Pretty Peggy was practically the co-star of the detective drama starring Mike Connors as PI Joe Mannix. Gail played the bright and beautiful widowed secretary who boosted the ratings when she joined the cast.
More than a secretary, Peggy played an integral part of the agency, brainstorming with Joe; going undercover as a maid or a hooker to help him solve crimes.
Along with being a dependable employee, Peggy was a warm and trustworthy friend to Joe. In one episode, she nursed him while he suffered temporary blindness after getting shot. Working for Mannix was always a challenge; Peggy always seemed to get kidnapped or threatened.
Although Joe had a steady stream of beautiful women come and go, he was intent on remaining a bachelor, and Peggy was the one woman who was a constant presence in his life.
There was an occasional hint of romance between Peggy and Joe, but the relationship never developed, probably because CBS wouldn't allow an inter-racial affair.
CBS was initially reluctant to cast a black woman in Peggy's role, but Connors and producer Bruce Gellar stuck to their guns and insisted that Gail was the right actress. She later called it a "revolution in casting."
Gail was the second black actress cast as a regular character in an hour-long drama series -- Nichelle Nichols of "Star Trek" preceeded her by two years -- and was one of the most visible black faces on TV in the late 1960s-early 1970s.
"Certain people who had no knowledge of blacks have maybe learned something because of Peggy Fair," she said in a 1972 interview. "Blacks were pretty much alien objects on TV as recently as 10 years ago, and now we're people...I'm proud that I'm a part of that."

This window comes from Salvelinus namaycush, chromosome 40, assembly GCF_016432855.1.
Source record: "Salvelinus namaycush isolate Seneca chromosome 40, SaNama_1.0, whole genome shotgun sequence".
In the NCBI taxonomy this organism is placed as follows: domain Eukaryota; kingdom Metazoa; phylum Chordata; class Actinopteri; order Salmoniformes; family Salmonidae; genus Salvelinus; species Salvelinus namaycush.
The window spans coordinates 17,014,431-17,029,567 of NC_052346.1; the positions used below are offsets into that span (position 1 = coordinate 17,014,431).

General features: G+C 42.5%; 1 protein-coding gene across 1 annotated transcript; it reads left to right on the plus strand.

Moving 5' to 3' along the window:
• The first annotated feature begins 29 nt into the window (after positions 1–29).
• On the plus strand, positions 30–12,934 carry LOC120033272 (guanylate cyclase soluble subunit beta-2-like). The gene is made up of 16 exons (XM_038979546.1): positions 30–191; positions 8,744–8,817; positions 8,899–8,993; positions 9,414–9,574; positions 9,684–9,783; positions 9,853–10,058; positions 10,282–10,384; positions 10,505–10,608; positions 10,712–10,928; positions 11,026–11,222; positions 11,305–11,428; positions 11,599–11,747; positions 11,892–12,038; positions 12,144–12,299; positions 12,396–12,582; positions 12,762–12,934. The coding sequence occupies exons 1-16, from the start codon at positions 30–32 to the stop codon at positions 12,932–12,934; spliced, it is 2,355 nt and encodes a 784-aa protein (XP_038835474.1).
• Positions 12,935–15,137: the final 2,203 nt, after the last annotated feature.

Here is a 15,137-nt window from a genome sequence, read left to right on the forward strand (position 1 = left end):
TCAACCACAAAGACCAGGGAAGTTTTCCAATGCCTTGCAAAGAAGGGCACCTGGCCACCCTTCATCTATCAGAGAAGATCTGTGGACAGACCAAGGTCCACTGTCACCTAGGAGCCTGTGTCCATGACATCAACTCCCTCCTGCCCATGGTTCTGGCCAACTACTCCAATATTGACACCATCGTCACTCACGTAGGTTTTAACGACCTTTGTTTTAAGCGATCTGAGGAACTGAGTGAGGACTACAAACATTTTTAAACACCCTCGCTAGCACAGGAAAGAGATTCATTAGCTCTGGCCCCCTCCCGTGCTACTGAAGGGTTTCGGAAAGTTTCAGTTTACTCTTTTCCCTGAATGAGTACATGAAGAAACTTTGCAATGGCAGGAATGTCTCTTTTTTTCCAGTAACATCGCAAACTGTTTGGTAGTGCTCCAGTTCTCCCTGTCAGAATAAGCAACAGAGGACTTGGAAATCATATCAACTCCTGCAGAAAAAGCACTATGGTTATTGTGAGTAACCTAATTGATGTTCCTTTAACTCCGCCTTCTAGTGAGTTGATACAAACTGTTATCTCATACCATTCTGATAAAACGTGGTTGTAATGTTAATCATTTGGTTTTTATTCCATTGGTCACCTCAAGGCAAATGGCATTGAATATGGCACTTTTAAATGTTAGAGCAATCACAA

Everybody loved Peggy. The Chicago Tribune's Clarence Page wrote, "Peggy was the bright girl from church who got that good job. The girl who was the first to get hired in a white guy's office, and if she didn't do well, nobody else was going to get hired."
Gail won Miss Black New Jersey as a teenager and spent two years studying under legendary acting coach Lee Strasberg at the American Academy of Dramatic Arts in New York. Working as a model, in 1960 she landed a ground breaking role for All laundry detergent - she became the first black to have speaking lines on a national TV commercial.
As she aspired to an acting career, she said, "My friends and family thought I was crazy. [They said] 'But, honey, there ain't any black actresses.'"
Gail won two Golden Globes and was nominated for an Emmy four straight years (1970-73), winning once. After "Mannix," Gail worked only occasionally. She died of kidney failure in 2000 at age 65.
Classic TV Beauties 1960s Countdown
GAIL FISHER as Peggy Fair in "Mannix"